25 Jun Methotrexate – friend or foe?
There has been much in the recent news about Methotrexate and its potential dangers. Some of my patients have been in to tell me how disappointed they are with the sensationalist news coverage as it is a medication that in their opinion is easy to take, controls their disease really well, without side effects. My patients have told me it is not possible to confuse the methotrexate with folic acid and that it’s very clear that you take it only once a week!
Nonetheless, Methotrexate is a strong drug and many people are understandably apprehensive about it when considering necessary treatment for their arthritis, or autoimmune conditions. It is a drug that has potential side effects and yes, if taken daily, either accidentally or deliberately, it will result in extreme illness, if not death.
It is natural to be concerned about potential side effects when reading about medications, in particular methotrexate.
But it’s important to remember that the side effects are only potential side effects and they are not a definite, in the same way that driving a car does not result in all of the injuries – including death – that can possibly result from driving a car.
I can share with you that most of my patients do very well on methotrexate. It is a very cheap drug, and when understood how to take correctly, i.e. once a week only, it is usually very safe and very well tolerated by people, and, importantly it is usually very effective at controlling arthritis symptoms 🙂 Of course it doesn’t agree with everyone, and if this happens we stop it and try something else.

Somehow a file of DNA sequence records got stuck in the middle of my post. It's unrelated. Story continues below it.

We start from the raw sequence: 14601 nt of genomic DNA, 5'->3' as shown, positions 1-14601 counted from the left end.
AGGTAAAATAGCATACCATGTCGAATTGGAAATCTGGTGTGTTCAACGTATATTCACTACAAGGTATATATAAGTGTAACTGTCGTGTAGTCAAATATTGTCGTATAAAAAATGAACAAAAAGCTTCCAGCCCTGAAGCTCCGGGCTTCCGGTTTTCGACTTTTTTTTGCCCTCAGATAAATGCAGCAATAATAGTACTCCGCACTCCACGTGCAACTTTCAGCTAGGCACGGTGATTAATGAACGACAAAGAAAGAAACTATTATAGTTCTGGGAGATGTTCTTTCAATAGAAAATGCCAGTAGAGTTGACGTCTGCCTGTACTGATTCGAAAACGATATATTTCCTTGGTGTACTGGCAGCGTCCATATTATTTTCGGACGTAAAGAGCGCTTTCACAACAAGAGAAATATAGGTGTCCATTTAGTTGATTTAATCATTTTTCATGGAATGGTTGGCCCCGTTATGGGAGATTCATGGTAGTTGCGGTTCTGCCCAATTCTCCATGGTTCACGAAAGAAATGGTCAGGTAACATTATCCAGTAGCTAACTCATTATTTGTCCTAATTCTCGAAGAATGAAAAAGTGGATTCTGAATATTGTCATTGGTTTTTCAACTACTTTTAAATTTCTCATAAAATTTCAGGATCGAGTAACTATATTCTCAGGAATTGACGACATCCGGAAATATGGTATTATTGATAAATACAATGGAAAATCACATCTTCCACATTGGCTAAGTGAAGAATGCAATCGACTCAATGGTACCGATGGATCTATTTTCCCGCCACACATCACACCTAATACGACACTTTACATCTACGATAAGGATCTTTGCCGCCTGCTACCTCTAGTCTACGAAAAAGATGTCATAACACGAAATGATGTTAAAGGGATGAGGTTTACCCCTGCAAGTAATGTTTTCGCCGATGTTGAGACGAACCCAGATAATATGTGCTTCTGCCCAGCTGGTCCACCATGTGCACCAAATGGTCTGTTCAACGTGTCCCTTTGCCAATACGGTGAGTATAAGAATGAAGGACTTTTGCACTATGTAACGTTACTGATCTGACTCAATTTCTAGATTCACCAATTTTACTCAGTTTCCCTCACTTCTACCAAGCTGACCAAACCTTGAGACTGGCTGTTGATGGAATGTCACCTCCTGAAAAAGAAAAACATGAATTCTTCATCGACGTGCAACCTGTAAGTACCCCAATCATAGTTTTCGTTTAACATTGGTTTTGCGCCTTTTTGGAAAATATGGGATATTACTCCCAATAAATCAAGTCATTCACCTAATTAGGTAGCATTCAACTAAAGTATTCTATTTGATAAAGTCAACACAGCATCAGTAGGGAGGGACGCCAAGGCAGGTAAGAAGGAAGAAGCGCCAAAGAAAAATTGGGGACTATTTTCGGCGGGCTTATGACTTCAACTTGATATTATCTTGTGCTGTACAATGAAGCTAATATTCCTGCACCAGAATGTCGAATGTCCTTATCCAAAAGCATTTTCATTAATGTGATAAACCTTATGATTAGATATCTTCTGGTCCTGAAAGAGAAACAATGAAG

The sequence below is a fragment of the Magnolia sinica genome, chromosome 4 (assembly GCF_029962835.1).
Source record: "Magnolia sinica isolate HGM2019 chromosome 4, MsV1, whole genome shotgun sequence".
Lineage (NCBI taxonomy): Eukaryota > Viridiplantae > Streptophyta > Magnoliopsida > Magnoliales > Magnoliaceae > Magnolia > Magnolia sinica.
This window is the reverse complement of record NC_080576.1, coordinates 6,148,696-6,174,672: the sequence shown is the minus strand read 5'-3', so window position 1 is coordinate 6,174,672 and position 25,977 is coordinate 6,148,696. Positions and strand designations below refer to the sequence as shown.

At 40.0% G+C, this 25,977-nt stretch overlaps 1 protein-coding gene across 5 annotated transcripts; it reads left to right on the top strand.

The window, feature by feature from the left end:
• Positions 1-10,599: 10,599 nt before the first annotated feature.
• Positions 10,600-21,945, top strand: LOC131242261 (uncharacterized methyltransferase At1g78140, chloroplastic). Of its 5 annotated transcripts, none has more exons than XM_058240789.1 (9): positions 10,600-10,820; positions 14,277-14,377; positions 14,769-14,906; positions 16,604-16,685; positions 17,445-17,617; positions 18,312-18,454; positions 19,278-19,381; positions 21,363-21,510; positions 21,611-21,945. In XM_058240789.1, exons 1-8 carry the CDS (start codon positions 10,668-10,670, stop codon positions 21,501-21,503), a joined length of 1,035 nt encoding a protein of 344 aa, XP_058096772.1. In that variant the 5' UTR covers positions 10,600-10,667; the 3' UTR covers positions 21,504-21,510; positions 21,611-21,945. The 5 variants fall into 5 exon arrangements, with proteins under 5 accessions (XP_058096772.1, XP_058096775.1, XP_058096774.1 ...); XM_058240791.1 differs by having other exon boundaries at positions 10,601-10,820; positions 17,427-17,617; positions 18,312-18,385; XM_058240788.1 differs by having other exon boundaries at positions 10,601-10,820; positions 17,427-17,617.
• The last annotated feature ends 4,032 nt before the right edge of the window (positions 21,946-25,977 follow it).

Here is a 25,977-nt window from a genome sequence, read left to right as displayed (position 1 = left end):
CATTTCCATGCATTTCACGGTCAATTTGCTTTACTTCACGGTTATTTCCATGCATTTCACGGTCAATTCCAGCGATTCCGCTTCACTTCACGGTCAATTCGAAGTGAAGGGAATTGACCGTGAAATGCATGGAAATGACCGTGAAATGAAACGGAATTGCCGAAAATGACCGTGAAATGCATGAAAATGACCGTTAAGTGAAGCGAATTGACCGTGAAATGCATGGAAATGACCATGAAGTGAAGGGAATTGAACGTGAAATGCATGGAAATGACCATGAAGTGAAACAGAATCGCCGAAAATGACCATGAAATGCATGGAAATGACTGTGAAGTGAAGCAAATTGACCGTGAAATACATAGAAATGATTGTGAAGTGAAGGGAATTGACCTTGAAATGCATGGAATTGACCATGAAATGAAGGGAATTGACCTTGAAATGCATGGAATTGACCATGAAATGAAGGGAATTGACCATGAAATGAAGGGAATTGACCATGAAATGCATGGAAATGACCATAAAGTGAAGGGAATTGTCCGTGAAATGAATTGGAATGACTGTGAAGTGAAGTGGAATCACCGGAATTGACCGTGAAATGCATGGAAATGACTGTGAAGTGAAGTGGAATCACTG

We are all different and in medicine we need to try things first before we see whether they work or cause side effects in each person.
In my practice, I see that arthritis and autoimmune diseases can be absolutely crippling. They can result in devastating consequences long term as well as the short term effects of the illness which cause immense pain, stiffness, and disability, both physical as well as emotional with all of its impact on the rest of a person’s life.
These effects are a definite without treatment, whereas the side effects of methotrexate are just a possibility.
On the other hand, methotrexate offers a far stronger possibility of controlling disease, with 50% of people with rheumatoid arthritis being symptom free on methotrexate alone. In contrast only a few people get side effects on methotrexate.
There are potential side effects of methotrexate and it is important to be aware of them. You can read all about them here.
If I was healthy I definitely would not want to take it, and it is not a perfect medication by any stretch of the imagination and I would never say it was! But given the trade off of the problems with rheumatoid arthritis versus the possibility of side effects with methotrexate, seeing how effective it was, and overall how well tolerated it is, I would consider it my friend before considering it my foe. That said:
The choice is always yours to decide whether methotrexate is your friend or your foe.
Speak to your doctor about methotrexate if you have any concerns and make sure taking methotrexate is a good choice for you.
You may be interested in reading my safety tips on how to take methotrexate here.